- The authors database is derived from a number of sources for accounting, stock market, and executive data on German corporations between 1870 and 1911.
- Since not all corporations listed in 1880 survived for a long period thereafter, the population of firms usable for their research is even smaller.
- While inspection of actual contracts leads us to consider that “excess profits” are the relevant performance measure, this choice has a positive side effect.
- The relevant accounting, stock market, and executive data for the 1870s were collected from the few published issues of „Saling’s Börsenpapiere“ and from the “Berliner Börsenzeitung”, Germany’s leading financial daily at the time.
- Some firms report only the bonus payment to both boards, the executive and supervisory board, as a whole.
4.2. Data Quality
- For the US and Britain, the quality of historical accounting data is known to be problematic, since accounting principles and coded standards developed mostly during the 20th century.
- By contrast, most of today’s German system of accounting rules and its legal codification was developed during the second half of the 19th century.
- Accounting standards were introduced in 1906.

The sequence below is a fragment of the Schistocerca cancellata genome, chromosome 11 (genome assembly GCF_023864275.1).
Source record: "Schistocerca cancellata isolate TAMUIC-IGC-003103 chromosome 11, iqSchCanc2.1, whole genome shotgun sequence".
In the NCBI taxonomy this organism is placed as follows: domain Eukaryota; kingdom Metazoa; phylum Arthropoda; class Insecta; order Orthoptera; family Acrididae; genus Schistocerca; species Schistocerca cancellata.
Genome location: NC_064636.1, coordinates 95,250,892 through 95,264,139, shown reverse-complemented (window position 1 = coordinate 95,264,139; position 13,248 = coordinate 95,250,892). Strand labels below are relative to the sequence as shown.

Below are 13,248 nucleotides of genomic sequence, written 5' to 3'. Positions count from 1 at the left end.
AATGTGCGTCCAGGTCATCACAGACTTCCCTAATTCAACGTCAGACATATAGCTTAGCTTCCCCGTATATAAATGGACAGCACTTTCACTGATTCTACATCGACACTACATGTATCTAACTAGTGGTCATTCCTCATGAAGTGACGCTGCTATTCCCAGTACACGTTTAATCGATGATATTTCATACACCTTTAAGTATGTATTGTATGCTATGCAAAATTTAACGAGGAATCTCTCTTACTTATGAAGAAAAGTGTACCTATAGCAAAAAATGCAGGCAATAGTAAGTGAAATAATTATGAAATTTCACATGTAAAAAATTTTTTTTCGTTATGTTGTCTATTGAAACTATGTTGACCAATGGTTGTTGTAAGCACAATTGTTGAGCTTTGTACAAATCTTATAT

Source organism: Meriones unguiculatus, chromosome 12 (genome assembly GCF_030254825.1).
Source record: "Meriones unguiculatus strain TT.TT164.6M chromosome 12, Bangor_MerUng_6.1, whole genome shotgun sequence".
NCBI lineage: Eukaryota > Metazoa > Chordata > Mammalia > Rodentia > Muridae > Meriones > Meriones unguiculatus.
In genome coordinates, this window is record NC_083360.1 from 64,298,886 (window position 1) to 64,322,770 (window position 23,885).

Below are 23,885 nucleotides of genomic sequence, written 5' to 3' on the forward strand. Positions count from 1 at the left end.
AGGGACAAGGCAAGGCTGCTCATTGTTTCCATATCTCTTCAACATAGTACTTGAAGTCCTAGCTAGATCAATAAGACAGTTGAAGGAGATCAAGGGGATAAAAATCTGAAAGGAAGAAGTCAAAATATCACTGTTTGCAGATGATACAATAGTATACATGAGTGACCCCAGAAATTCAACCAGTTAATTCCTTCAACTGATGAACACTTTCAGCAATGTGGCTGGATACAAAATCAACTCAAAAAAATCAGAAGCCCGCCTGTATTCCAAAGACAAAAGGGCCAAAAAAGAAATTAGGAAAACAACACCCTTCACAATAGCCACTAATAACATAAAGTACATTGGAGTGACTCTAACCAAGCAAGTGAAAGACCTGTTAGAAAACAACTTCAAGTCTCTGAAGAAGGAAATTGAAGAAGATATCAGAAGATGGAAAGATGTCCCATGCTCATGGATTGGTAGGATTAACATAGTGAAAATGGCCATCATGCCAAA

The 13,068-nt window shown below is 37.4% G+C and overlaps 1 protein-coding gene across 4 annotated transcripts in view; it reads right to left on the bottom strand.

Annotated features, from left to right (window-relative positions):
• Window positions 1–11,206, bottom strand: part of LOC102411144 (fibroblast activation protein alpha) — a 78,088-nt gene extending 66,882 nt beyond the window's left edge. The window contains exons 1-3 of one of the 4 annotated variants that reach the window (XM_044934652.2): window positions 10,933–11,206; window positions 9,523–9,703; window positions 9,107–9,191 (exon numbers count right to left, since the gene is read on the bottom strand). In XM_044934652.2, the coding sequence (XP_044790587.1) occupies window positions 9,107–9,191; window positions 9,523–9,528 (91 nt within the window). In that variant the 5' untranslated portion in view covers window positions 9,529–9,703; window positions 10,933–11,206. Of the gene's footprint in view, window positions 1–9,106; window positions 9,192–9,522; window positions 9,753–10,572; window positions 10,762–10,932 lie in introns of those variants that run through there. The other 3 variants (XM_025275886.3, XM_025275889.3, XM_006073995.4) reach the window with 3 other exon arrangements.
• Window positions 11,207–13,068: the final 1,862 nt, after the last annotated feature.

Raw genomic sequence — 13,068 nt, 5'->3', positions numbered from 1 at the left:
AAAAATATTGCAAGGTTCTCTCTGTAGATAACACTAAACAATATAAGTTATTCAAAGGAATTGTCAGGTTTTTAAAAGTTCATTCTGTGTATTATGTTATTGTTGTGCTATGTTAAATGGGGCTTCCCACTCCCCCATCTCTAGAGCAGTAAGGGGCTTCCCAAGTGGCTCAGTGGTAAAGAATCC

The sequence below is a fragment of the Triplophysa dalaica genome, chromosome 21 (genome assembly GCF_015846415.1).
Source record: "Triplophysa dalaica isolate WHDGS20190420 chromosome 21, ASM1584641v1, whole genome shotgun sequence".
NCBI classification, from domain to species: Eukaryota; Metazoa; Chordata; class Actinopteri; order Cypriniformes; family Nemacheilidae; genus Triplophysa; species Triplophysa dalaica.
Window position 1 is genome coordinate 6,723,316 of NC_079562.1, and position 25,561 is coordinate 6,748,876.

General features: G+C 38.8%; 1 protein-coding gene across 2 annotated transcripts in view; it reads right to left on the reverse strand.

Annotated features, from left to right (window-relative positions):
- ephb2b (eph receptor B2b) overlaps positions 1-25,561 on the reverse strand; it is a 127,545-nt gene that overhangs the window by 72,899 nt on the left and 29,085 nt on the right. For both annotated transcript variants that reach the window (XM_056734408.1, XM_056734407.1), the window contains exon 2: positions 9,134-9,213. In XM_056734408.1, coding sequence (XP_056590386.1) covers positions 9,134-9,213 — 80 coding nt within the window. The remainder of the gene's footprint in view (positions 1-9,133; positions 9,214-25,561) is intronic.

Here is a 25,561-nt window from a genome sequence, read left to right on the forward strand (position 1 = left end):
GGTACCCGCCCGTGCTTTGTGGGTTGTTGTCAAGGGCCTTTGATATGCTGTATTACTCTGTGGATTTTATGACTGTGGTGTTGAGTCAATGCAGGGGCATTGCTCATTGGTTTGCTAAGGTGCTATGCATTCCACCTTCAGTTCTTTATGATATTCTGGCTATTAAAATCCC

- Moreover, Cunat and Guadalupe (2005) use an unexpected shift in competition as a natural experiment to identify the incentive component of managerial compensation.
- Moreover, while the New York Stock Exchange introduced disclosure, it did not enforce accounting standards (Baskin, 1988).
4.3. Descriptive Statistics
- Table 1 presents descriptive statistics for their data set.
- On average, these excess profits amount to approximately 298,000 Mark for manufacturing firms and came to 3.74 million Mark for banks.
- Regularly, a bonus was only paid if at least the threshold performance was met.
- The number of executives varies between banks and manufacturing firms, reflecting the difference in size as well.
- In their sample, almost all manufacturing firms restricted voting rights in their charter before 1884 (94.7 per cent of all observations of manufacturing firms, 59.6 per cent for banks).
5.1. Main results
- The authors baseline specification is a random-effects Tobit model, where the authors employ the whole universe of manufacturing firms that is in their sample.
- After the reform, the marginal share of profits paid to executives is about 3.4 percentage points smaller than before the reform.
- First, the size of fixed assets was included since studies from modern Germany show a strong and positive correlation between firm size and executive compensation (e.g., Schwalbach and Graßhoff, 1997).